By Jessica LeDuc
Blade staff writer
After several months of negotiations, the Cloud County Community College Board of Trustees approved a 3.5 percent raise for faculty after 45 minutes of executive sessions Tuesday night.
On a 4-2 vote, with Dave Clemons and Greg Askren voting against it, the Board approved the 3.5-percent increase to the masters base salary, as well as support staff and faculty increases to wages not to exceed $162,500.
Askren said he was not in favor of more than a three-percent raise because of the 10-percent decrease in enrollment. Even though the college will be saving $254,000 by switching insurance carriers, which will help fund the raises, Askren said the college cannot be sure what it will save next year with the Affordable Health Care Act going into effect.
"I just think we might be biting off more than we can chew here," Askren said Wednesday morning.
Clemons echoed Askren's concerns.
"We have made a generous offer to the faculty of three percent, and with the economic times being tough, enrollment decreased, and not knowing what state aid we will get, I'm concerned about more than three percent," Clemons said.
During program highlights, Vice President for Administrative Services Bob Maxson recommended the college continue its relationship with Group Benefits Services, Wichita, to assist in managing the college's health, dental, vision and life insurance policies.
In September 2012, the college moved from the state of Kansas employee health plan to Blue Cross Blue Shield. Last night, Maxson said the college will save more than $254,000 over the next three years by making the move, and employees will save more than $60,000. This represents an 18.9-percent reduction in the college's health insurance costs.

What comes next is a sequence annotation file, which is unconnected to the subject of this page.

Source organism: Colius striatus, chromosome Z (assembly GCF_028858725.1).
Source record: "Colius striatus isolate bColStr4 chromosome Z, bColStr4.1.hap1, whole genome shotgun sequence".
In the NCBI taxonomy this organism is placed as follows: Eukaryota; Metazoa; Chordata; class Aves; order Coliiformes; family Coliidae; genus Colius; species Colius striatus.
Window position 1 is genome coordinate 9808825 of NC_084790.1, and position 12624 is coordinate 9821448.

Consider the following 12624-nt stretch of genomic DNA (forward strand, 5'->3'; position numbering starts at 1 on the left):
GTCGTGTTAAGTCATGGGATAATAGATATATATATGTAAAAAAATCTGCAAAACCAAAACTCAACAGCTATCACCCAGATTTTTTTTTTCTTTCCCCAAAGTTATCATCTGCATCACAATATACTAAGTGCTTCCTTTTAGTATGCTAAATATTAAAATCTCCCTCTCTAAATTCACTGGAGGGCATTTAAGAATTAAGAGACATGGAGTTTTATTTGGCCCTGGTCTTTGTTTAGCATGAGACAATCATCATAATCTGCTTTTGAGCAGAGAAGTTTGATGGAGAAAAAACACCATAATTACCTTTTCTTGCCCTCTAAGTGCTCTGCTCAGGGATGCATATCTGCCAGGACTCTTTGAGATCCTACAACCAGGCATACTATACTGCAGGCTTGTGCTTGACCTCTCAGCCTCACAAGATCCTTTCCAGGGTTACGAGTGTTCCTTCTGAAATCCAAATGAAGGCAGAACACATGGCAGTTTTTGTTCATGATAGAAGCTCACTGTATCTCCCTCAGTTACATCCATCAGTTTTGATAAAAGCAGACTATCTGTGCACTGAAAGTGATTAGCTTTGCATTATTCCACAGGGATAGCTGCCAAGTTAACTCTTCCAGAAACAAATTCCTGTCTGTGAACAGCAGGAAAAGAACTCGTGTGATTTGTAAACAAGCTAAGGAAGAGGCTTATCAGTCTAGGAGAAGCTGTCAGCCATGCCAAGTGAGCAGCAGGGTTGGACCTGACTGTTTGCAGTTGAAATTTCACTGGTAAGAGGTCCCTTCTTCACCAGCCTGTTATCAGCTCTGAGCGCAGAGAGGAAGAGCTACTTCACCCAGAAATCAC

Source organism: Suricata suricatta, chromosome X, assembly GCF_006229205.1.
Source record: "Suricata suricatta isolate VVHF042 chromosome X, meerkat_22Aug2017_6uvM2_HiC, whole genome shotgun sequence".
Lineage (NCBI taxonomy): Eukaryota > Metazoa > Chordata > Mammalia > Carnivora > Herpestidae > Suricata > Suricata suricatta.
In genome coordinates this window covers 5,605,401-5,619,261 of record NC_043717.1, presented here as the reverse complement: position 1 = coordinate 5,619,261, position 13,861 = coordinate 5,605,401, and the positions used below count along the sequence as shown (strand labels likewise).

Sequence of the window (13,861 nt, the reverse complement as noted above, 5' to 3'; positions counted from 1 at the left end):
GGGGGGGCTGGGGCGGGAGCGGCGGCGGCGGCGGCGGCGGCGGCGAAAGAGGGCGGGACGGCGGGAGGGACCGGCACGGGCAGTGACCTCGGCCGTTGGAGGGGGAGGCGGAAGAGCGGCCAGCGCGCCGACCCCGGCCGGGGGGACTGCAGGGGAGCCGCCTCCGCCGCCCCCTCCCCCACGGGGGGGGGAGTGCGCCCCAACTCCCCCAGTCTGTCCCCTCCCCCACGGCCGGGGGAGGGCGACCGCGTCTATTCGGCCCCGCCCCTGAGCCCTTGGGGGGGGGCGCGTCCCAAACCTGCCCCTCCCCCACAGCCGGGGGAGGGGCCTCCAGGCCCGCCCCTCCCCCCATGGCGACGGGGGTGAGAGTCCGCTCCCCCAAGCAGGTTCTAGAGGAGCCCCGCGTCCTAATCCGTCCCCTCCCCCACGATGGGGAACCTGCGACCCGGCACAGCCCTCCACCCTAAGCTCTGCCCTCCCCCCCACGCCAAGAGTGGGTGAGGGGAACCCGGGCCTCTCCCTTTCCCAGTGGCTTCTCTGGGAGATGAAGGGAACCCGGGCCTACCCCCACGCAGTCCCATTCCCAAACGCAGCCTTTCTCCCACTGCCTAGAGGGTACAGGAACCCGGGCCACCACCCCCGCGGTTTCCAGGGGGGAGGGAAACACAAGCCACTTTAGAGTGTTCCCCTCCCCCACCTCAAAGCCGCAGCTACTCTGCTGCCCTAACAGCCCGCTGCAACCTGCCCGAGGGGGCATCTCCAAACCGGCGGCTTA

"This is the first time in seven years that the college's health insurance costs will not be a million dollars," Maxson said. "It (insurance costs) was going up eight to nine percent a year–or more.
"Group Benefits Services has been vital to the college during the move," he said, "and have offered assistance in gaining a better understanding of the Affordable Health Care Act."
Next year, Maxson said, the college is looking at insurance premiums going down between four and five percent.
"Will we continue to have declines in health insurance? Probably not," Maxson said. "But, it'll take a long time, I suspect, for us to get back up to where our costs were in 2012, which was $1.4 million."
USD 333 Superintendent Bev Mortimer was on hand to give the Board an overview of the upcoming school bond election.
On Tuesday, Nov. 5, voters in USD 333 will vote on whether the district should issue general obligation bonds in an amount not to exceed $5.5 million to pay the costs of building, equipping and furnishing an addition and improvements at CES, which will include classrooms and a FEMA-approved storm shelter; and installing energy conservation measures, including HVAC replacement at CES, as well as lighting and other improvements district-wide.
The 20-year bond issue includes $2.89 million for the HVAC replacement and energy upgrades and $2.37 for the FEMA safe room.
Mortimer said she had been asked why the district wasn't going with a cheaper storm shelter.